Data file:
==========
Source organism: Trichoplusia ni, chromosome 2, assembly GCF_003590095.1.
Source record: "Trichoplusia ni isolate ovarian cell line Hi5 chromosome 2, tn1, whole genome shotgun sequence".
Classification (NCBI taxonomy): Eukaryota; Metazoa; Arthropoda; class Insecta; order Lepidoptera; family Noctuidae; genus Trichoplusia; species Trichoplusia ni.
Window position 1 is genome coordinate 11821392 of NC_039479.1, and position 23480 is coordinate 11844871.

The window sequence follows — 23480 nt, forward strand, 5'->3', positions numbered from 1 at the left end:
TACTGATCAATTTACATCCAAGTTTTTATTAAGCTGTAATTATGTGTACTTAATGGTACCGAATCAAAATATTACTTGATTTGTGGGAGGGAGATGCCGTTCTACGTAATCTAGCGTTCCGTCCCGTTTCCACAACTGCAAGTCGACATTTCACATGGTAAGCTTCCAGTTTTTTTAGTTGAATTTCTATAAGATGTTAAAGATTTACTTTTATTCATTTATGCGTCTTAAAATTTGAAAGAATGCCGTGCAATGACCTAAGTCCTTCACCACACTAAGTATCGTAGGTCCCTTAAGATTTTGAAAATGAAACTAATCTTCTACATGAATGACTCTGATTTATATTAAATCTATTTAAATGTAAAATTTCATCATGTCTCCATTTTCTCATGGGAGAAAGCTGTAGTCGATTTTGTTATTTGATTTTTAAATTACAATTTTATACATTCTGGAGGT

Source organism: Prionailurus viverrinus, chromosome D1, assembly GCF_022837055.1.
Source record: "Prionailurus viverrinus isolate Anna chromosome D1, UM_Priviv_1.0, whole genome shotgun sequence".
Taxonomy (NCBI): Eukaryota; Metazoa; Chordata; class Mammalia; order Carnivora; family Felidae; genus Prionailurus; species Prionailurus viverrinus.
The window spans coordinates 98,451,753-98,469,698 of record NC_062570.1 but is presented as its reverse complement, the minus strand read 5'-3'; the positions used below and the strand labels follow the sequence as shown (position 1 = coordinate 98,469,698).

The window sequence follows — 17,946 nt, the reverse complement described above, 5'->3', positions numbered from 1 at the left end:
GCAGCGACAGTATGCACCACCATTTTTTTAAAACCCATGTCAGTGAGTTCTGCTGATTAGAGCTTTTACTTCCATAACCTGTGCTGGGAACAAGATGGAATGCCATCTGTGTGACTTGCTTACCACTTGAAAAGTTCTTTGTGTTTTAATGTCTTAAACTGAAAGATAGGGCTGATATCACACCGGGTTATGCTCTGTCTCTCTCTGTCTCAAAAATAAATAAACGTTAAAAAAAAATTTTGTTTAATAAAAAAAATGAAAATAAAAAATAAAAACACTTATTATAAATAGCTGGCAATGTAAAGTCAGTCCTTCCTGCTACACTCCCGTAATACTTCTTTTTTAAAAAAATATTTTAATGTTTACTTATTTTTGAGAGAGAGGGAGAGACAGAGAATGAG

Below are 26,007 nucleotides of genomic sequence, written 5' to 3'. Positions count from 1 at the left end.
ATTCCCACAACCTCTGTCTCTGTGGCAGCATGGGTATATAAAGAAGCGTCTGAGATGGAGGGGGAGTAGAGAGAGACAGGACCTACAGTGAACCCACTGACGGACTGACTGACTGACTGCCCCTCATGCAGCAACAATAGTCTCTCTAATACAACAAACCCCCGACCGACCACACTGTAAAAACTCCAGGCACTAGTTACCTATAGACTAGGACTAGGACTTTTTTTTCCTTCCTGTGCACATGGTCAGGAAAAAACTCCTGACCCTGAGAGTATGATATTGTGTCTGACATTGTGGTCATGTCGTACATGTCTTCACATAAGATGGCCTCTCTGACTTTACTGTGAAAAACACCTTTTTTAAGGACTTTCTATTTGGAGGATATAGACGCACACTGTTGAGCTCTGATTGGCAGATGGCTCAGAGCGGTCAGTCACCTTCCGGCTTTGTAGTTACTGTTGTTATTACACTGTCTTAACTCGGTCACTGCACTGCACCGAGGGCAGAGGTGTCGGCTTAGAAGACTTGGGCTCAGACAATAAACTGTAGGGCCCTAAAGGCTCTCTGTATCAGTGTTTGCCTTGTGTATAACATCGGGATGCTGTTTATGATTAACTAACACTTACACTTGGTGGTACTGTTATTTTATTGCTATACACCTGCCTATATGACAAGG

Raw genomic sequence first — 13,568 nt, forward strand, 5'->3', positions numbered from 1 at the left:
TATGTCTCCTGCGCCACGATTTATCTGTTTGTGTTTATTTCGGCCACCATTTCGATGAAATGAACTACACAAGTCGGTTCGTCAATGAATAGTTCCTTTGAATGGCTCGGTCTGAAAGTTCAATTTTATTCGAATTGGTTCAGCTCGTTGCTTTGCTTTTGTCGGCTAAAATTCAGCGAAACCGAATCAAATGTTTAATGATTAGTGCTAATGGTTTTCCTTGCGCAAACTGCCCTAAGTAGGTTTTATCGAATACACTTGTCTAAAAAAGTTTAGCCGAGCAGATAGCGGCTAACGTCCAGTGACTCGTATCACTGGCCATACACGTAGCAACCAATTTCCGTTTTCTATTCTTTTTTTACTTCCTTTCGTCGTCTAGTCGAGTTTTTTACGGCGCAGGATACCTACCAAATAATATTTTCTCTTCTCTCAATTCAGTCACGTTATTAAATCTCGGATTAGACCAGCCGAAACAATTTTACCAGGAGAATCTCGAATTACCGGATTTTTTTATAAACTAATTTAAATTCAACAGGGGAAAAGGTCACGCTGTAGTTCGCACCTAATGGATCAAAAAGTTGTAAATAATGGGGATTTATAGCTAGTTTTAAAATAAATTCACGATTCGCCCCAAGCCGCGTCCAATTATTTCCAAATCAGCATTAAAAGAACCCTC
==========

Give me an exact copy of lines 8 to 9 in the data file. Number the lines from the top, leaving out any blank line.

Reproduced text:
Source record: "Prionailurus viverrinus isolate Anna chromosome D1, UM_Priviv_1.0, whole genome shotgun sequence".
Taxonomy (NCBI): Eukaryota; Metazoa; Chordata; class Mammalia; order Carnivora; family Felidae; genus Prionailurus; species Prionailurus viverrinus.